Making his name as part of British dubstep duo Vex’d along with Roly Porter, Jamie Teasedale’s reinvention as Kuedo has been part of a gradual process towards finding his own musical voice. Transitioning through the name Jamie Vex’d, where he retained some of the heavy Vex’d sound, Teasedale’s continued explorations led him to disconnect his sound completely from his former project and reinvent himself as Kuedo.
His first ventures under this moniker came via the colorful and warm EPs Starfox and Dream Sequence, both released on the influential Planet Mu label. Kuedo’s debut full-length, Severant (2011, Planet Mu), has met with critical and popular acclaim, garnering the producer an ever growing and diversifying fanbase. The first impression and most overt effect of Kuedo’s music is an atmosphere of starry-eyed futurism and modernity that evoke “that same kind of feeling that we get from looking into deep star fields or images from space” (interview with FACT).
Kuedo’s arcing, glassy synth superhighways draw frequent comparisons to the sweeping, arpeggiated synth passages of Vangelis, and infuse the music with that familiar, futuristic feeling that is reminiscent of sci-fi soundtracks. The rhythmic patterns in Kuedo’s music are equally interesting and important to the overall aesthetic of his work. While it is easy to label his beats as post-dubstep, they are actually heavily inspired by the juxtaposition of dramatic beats with steely lack of emotion, present in 808-driven Dirty South and coke/gutter rap. The rapid patterns from Dirty South offshoot, trap, which is characterized by rapid rhythms and recurring high-hat rushes, as well as the radically different patterns of the Chicago footwork phenomenon that has recently been thoroughly explored by Planet Mu, also influence Kuedo’s rhythmic construction.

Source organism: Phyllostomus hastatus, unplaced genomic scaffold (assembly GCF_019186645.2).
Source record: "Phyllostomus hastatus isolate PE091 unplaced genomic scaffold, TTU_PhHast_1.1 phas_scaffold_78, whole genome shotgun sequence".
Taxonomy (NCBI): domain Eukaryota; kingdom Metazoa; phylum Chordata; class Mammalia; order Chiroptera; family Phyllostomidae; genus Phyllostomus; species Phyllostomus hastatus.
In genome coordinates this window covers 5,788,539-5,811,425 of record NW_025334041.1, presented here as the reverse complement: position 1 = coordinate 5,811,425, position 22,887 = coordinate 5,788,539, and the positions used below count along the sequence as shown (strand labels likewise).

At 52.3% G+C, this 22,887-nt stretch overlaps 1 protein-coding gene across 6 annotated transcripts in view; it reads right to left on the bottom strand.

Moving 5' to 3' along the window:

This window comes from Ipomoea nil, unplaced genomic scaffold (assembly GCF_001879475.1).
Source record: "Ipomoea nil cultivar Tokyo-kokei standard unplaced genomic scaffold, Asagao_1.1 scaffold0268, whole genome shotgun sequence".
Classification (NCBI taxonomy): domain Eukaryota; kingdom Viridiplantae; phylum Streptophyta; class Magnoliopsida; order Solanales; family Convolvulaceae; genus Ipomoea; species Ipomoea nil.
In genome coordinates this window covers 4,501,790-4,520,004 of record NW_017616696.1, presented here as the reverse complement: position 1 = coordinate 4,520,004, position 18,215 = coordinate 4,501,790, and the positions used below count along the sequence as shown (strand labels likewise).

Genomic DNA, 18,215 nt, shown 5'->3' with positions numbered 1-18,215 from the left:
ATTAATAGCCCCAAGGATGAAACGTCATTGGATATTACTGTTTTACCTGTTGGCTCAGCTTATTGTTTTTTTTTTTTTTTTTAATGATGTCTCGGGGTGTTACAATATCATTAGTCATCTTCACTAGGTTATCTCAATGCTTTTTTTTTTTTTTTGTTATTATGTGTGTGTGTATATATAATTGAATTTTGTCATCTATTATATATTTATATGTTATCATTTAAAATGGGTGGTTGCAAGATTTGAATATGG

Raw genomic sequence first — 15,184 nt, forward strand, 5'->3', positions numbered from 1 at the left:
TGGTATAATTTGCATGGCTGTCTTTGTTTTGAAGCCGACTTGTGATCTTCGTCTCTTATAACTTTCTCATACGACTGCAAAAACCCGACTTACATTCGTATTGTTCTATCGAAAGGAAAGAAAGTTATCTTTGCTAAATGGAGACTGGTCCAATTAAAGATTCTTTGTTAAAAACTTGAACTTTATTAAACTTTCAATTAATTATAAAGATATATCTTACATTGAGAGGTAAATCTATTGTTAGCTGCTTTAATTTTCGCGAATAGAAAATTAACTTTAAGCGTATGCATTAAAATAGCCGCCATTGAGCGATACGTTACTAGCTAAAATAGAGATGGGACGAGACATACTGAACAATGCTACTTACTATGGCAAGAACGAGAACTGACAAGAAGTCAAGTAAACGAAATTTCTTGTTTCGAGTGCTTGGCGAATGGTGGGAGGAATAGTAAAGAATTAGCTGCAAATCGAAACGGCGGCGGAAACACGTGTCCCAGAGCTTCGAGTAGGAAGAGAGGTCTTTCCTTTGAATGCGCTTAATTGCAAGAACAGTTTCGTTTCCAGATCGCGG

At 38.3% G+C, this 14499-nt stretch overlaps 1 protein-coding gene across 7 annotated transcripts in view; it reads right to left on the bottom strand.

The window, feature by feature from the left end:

The blend of warm, futuristic synths, and cold, hit-hat-filled beats in Kuedo’s music creates an environment of personal fantasy and escapism, which is exactly the artist’s intention: "As reality shapes imagination and escapism affects choices in the real world, there is a strange relational loop between the two and the space in between the two."
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